Full Text Available Questions have been raised on what role the knowledge provided by sustainability science actually plays in the transition to sustainability and what role it may play in the future. In this paper we investigate different approaches to sustainability transformation of food systems by analyzing the rationale behind transformative acts-the ground that the direct agents of change act upon- and how the type of rationale is connected to the role of research and how the agents of change are involved. To do this we employ Max Weber’s distinction between instrumental rationality and value-rationality in social action. In particular, we compare two different approaches to the role of research in sustainability transformation: (1 Performance-based approaches that measure performance and set up sustainability indicator targets and benchmarks to motivate the agents in the food system to change; (2 Values-based approaches that aim at communicating and mediating sustainability values to enable coordinated and cooperative action to transform the food system. We identify their respective strengths and weaknesses based on a cross-case analysis of four cases, and propose that the two approaches, like Weber’s two types of rationality, are complementary-because they are based on complementary observer stances—and that an optimal in-between approach therefore cannot be found. However, there are options for reflexive learning by observing one perspective-and its possible blind spots-from the vantage point of the other, so we suggest that new strategies for sustainability transformation can be found based on reflexive rationality as a third and distinct type of rationality.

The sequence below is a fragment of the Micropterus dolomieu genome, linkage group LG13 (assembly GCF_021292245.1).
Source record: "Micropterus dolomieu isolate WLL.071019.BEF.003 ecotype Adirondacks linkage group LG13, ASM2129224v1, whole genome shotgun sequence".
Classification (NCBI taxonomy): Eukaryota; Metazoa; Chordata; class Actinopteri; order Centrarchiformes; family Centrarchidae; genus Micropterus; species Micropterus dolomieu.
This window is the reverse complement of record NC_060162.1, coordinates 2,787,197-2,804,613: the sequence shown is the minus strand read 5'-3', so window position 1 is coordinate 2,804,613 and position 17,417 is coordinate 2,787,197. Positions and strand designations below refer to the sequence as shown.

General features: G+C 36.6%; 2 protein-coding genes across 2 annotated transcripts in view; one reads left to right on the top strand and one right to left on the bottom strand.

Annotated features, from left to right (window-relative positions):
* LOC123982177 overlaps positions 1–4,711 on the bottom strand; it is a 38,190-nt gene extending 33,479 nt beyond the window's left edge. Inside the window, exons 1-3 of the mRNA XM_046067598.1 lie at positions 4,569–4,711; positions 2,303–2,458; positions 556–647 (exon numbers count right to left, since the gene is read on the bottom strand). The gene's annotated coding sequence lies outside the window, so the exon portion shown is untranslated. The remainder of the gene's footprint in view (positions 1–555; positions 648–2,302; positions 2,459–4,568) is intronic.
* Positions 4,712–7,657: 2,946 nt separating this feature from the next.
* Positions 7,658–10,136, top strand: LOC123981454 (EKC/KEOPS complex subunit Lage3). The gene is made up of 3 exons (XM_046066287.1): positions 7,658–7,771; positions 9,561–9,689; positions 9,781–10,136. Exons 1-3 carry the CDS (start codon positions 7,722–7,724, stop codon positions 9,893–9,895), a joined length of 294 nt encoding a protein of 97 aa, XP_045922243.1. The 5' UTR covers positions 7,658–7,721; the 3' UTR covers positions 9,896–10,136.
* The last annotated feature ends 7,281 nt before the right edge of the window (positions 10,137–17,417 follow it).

15. Sustainable economic production quantity models for inventory systems with shortage

    DEFF Research Database (Denmark)

    Taleizadeh, Ata Allah; Soleymanfar, Vahid Reza; Govindan, Kannan

    2018-01-01

    optimal values of inventory system variables, we solve four independent profit maximization problems for four different situations. These proposed models include a basic model in which shortages are not allowed, and when shortages are allowed, the lost sale, full backordering and partial backordering...... (EPQ). The theoretical sustainable EOQ and EPQ models are basic models that ignore many real-life conditions such as the possibility of stock-out in inventory systems. In this paper, we develop four new sustainable economic production quantity models that consider different shortage situations. To find...

  16. Biomass in a sustainable energy system

    International Nuclear Information System (INIS)

    Boerjesson, Paal

    1998-04-01